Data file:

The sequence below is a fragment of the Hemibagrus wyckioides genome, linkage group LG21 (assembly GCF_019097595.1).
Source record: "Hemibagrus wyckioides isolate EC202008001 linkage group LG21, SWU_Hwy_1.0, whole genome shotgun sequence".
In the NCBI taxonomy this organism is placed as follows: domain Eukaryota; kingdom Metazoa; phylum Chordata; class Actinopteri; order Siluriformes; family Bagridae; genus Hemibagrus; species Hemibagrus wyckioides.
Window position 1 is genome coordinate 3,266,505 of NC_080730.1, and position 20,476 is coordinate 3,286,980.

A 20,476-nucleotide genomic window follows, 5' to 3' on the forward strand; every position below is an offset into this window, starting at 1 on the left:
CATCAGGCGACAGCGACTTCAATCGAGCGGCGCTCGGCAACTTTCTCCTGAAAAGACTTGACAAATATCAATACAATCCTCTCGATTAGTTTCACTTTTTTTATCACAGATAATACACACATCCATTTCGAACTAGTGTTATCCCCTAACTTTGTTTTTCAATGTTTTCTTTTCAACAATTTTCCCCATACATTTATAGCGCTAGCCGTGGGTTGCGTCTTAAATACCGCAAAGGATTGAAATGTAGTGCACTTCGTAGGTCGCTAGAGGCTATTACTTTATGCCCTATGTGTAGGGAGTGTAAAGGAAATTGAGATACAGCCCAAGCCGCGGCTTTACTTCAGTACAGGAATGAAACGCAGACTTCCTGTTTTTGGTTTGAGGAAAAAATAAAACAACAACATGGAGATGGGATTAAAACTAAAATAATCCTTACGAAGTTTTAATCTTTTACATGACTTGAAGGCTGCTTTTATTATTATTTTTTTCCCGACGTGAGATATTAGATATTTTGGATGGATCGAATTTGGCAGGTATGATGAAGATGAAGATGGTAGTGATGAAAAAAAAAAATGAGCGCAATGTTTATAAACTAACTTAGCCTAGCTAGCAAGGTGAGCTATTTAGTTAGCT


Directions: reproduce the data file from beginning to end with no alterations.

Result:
The sequence below is a fragment of the Hemibagrus wyckioides genome, linkage group LG21 (assembly GCF_019097595.1).
Source record: "Hemibagrus wyckioides isolate EC202008001 linkage group LG21, SWU_Hwy_1.0, whole genome shotgun sequence".
In the NCBI taxonomy this organism is placed as follows: domain Eukaryota; kingdom Metazoa; phylum Chordata; class Actinopteri; order Siluriformes; family Bagridae; genus Hemibagrus; species Hemibagrus wyckioides.
Window position 1 is genome coordinate 3,266,505 of NC_080730.1, and position 20,476 is coordinate 3,286,980.

A 20,476-nucleotide genomic window follows, 5' to 3' on the forward strand; every position below is an offset into this window, starting at 1 on the left:
CATCAGGCGACAGCGACTTCAATCGAGCGGCGCTCGGCAACTTTCTCCTGAAAAGACTTGACAAATATCAATACAATCCTCTCGATTAGTTTCACTTTTTTTATCACAGATAATACACACATCCATTTCGAACTAGTGTTATCCCCTAACTTTGTTTTTCAATGTTTTCTTTTCAACAATTTTCCCCATACATTTATAGCGCTAGCCGTGGGTTGCGTCTTAAATACCGCAAAGGATTGAAATGTAGTGCACTTCGTAGGTCGCTAGAGGCTATTACTTTATGCCCTATGTGTAGGGAGTGTAAAGGAAATTGAGATACAGCCCAAGCCGCGGCTTTACTTCAGTACAGGAATGAAACGCAGACTTCCTGTTTTTGGTTTGAGGAAAAAATAAAACAACAACATGGAGATGGGATTAAAACTAAAATAATCCTTACGAAGTTTTAATCTTTTACATGACTTGAAGGCTGCTTTTATTATTATTTTTTTCCCGACGTGAGATATTAGATATTTTGGATGGATCGAATTTGGCAGGTATGATGAAGATGAAGATGGTAGTGATGAAAAAAAAAAATGAGCGCAATGTTTATAAACTAACTTAGCCTAGCTAGCAAGGTGAGCTATTTAGTTAGCT